Someone seeking help for mild depression should not be completely herded out of the process, and to say that they should is silly.

    Yes, not everyone should be a fire fighter, i agree, and someone with serious anxiety, panic attacks, or crippling depression should seek employment elsewhere. But for someone suffering for a short time with PTSD after coming back from the war, someone going through a divorce and needs some help, or even someone dealing with a death in the family. These are cases where people are put on mild doses of anti depressants and come off of them after the problems have cleared.

    Should they be disqualified?

  9. #29
    Forum Member Jonnee's Avatar
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    Quote Originally Posted by peterbound View Post
    i really don't feel like you are /hiding/ anything. You are only exercising your right as a patient. Again, I'm sure there is a law/regulation regarding this depending on the state or local government. I don't advocate lying (and not really sure that any of my statements ever said to), but i do feel that there are personal aspects of one's life that do not need mentioning in a job interview or hiring process.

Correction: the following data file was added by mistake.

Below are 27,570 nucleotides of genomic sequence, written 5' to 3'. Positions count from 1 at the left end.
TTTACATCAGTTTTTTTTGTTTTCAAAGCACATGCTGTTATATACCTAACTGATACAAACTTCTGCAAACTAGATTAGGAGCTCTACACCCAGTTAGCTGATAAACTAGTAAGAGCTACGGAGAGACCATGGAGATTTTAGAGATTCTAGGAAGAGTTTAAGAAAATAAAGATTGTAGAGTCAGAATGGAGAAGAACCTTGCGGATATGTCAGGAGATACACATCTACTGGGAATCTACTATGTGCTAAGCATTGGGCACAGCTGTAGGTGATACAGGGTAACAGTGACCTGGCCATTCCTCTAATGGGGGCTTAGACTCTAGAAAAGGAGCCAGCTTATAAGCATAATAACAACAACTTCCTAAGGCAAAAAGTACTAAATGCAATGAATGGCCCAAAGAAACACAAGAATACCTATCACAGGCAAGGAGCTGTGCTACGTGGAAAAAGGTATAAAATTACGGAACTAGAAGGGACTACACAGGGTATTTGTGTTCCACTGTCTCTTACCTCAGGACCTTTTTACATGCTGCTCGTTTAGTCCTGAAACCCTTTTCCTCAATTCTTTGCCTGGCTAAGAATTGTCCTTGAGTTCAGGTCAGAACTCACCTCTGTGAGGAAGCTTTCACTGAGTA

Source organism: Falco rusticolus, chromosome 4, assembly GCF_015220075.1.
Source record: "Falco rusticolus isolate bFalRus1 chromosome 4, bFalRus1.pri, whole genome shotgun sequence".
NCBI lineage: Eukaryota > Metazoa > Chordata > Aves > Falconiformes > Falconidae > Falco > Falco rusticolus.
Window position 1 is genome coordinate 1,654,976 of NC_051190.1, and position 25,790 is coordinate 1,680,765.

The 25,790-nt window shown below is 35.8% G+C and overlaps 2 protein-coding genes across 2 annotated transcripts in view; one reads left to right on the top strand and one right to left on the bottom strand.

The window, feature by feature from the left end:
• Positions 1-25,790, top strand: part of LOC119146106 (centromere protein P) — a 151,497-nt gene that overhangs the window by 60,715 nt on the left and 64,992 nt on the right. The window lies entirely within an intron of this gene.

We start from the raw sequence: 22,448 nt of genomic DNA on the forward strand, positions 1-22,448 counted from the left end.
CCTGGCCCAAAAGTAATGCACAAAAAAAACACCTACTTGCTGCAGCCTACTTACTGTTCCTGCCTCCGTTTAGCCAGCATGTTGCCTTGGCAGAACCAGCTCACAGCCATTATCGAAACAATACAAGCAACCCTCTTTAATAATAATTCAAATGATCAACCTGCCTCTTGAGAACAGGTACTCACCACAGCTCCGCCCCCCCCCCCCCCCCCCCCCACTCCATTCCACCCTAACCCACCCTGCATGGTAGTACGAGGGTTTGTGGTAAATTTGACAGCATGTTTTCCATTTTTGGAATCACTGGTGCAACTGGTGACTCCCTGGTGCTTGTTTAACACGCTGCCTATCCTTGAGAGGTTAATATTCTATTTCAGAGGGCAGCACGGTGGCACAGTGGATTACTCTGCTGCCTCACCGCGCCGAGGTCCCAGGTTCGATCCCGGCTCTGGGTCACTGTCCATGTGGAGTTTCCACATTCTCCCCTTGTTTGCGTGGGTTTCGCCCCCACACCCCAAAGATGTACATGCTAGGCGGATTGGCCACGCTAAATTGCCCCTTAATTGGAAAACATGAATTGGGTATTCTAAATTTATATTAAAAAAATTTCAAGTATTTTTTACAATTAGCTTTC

Someone seeking help for mild depression should not be completely herded out of the process, and to say that they should is silly.

    Yes, not everyone should be a fire fighter, i agree, and someone with serious anxiety, panic attacks, or crippling depression should seek employment elsewhere. But for someone suffering for a short time with PTSD after coming back from the war, someone going through a divorce and needs some help, or even someone dealing with a death in the family. These are cases where people are put on mild doses of anti depressants and come off of them after the problems have cleared.

    Should they be disqualified?




    Peterbound get you head out of your rear and listen to what these folks are saying.


    If you apply to become a firefighter and fill out the application and also the medical history section and fail to list and or falsify anything, this can be grounds for you to be passed over and your application be tossed!